THE DAY JOB
A writer's gotta have a day job. I knew that going in.
I was in high school back then, learning about the Civil War and differential calculus and the reproductive system of the earthworm. It was important stuff, all of it. Earthworms are hermaphrodites. They have both male and female sexual organs. When they get together on a Saturday night, they impregnate each other. If you want to get into a good college, you'd better know that. That's what my teacher told us, and so I worked hard and took my studies seriously.
I already knew that I wanted to be a writer. But a writer's gotta have a day job. Because writing -- especially the kind where you're making things up -- doesn't usually pay all the bills. Groceries are expensive. Lots of good writers starve to death. That's what my high school counselor told me. A day job kept food on the table and a roof over your head. It seemed like good advice at the time.
My father was an electrical engineer, and my mother was a teacher. They both had day jobs and had gotten them by going to college. What they didn't tell me was that there are plenty of people with really good jobs who never went to college. And the truly brilliant folks drop out of school so they can get on with the business of changing the world. Instead, they told me to go to college so I could get a good job. It was either that or to live in their basement forever.
University of Maryland is a big school, about thirty-seven thousand students. I majored in biology, figuring my knowledge about the earthworm reproductive system would give me a head start in my studies. The most enjoyable class I took was creative writing -- an elective -- but it was pass/fail and only one semester. Organic chemistry nearly killed me. Luckily, it was graded on a curve. Scoring thirty-eight percent on an exam was considered a B.
"What do you want to do after graduation?" my advisor asked me. "Are you going to become a scientist and stick with the earthworms?"
"They're hermaphrodites," I told him, but he just sat there staring at me.
"You've got good grades," he said. "You should consider medical school."
"I want to be a writer."
"What kind of writing?" he asked.
"Fiction," I told him. "I want to write stories that capture people's imag--"
"You're talking about a hobby," he said. "Writers need a day job. Take my advice and go to medical school. You can be a writer after you're done."
So I went to medical school and three years of residency after that. It took almost a decade. By the time I was finished, I was no closer to becoming a writer.
Better get started, I thought, and so I did, writing on nights and weekends. It was harder than I expected, and my day job kept getting in the way. I was also married and had a six-month-old daughter. There were plenty of reasons to quit. Keep at it, I told myself, so I kept pushing, moving the story along one hand-wringing sentence at a time.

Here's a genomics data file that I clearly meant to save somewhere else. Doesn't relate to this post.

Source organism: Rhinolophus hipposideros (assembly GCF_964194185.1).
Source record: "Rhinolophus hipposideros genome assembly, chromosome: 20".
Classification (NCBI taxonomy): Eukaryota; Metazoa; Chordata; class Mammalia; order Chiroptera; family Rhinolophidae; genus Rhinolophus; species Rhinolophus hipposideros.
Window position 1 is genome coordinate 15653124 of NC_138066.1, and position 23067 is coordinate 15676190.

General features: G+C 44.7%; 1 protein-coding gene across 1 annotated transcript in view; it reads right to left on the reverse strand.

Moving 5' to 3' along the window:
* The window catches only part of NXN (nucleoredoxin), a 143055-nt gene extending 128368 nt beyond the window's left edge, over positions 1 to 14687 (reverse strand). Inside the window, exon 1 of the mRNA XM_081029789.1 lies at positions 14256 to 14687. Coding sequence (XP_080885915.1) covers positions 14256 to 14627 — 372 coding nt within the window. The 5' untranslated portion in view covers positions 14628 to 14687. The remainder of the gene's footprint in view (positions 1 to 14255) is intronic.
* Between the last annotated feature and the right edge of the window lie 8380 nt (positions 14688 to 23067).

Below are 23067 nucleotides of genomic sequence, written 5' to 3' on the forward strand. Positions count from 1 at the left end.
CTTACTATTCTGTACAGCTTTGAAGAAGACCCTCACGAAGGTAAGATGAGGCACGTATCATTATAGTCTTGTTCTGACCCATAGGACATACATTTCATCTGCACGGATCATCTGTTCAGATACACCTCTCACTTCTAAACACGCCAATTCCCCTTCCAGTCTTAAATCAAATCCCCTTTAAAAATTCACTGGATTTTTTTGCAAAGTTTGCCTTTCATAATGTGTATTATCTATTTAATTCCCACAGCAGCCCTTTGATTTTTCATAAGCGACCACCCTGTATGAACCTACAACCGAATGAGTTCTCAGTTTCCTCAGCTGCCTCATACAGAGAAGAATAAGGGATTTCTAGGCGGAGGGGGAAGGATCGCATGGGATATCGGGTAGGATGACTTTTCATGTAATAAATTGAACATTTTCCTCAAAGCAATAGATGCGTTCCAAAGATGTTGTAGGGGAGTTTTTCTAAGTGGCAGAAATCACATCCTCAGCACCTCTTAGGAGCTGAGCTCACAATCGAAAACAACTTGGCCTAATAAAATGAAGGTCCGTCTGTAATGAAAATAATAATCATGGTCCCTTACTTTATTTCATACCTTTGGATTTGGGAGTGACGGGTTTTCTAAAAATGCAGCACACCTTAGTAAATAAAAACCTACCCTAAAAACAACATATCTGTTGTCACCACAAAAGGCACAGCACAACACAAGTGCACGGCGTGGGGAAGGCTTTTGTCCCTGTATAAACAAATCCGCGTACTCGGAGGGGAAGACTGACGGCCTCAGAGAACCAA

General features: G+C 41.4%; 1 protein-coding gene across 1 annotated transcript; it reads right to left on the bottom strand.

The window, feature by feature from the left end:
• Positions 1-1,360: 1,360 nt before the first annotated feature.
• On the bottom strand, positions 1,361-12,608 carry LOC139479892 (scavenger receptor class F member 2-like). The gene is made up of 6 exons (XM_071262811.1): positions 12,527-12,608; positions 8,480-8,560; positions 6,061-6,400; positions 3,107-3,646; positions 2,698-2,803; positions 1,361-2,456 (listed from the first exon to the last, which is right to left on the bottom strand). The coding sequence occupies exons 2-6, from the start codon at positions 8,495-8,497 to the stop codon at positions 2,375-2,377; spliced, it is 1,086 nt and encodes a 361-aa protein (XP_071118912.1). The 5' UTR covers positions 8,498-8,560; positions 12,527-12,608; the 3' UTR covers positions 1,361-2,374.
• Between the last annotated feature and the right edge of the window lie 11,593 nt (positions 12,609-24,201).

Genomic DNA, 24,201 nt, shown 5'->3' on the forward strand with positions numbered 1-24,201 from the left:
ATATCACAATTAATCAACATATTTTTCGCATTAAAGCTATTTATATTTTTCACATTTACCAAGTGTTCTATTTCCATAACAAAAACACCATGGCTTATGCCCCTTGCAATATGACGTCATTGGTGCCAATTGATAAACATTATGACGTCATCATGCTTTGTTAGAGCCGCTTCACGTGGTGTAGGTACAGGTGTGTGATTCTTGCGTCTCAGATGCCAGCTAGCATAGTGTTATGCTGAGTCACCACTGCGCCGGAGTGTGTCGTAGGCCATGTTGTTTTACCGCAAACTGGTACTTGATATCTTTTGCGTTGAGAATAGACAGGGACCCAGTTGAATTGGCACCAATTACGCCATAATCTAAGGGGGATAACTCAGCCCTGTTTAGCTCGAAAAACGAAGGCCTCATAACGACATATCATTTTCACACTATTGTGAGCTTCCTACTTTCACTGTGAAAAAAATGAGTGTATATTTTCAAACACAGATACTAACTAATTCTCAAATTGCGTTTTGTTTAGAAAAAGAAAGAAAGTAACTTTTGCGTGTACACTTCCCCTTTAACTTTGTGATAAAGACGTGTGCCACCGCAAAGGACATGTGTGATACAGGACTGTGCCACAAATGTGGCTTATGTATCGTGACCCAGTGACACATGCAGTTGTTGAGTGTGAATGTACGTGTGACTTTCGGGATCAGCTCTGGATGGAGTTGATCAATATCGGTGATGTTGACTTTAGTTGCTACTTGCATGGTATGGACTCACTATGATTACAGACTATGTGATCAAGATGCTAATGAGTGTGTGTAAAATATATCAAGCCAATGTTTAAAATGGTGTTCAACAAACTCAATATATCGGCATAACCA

Three years later, the first draft of my novel was finally finished. It didn't end there. The first draft is the easy part. I know that now. Since then, things have only gotten harder. But life has also gotten better. Because writing is part of my day job. And although it's the most painful part, it's also the part that I enjoy the most.
Don't get me wrong. Practicing medicine is fun, too. I'm glad that I became a physician. I enjoy taking care of patients and helping people when they need it the most. But I have to be careful because medicine demands so much of my time and energy. It fills the room and pushes everything else against the walls. If I want to continue to be a writer, I have to push back. I have to carve out a place for that other part -- the equally important part -- of my day job.
Writing helps me understand myself and the world around me. It is not frivolous or secondary to other things. And whether or not it pays the bills, it has every right to be here.
"Don't quit your day job," people say to the artists, musicians, and writers among us. It's good advice, I think, something to keep in mind when we're tempted to surrender passion for practicality. It's a reminder to keep writing, exploring, and creating -- to carve out a daily place for the things that feed our soul.
My third novel came out in August, and there will be others after that. Sometimes I talk to my daughter about writing. She's ten years old now, mature enough to understand.
"It's so much fun," I tell her, "like a friend you get to spend time with every day."
"Every day?" she asks.
"Almost every day," I say. "You've got to make room for it. You've got to keep at it if you want to be good."
She nods as she considers this. She's a talented writer already and has the curiosity to see where it takes her. But there's a daily effort, a dedication to keep getting better. It has to be part of your day job, and a writer's gotta have a day job. She should know that going in.
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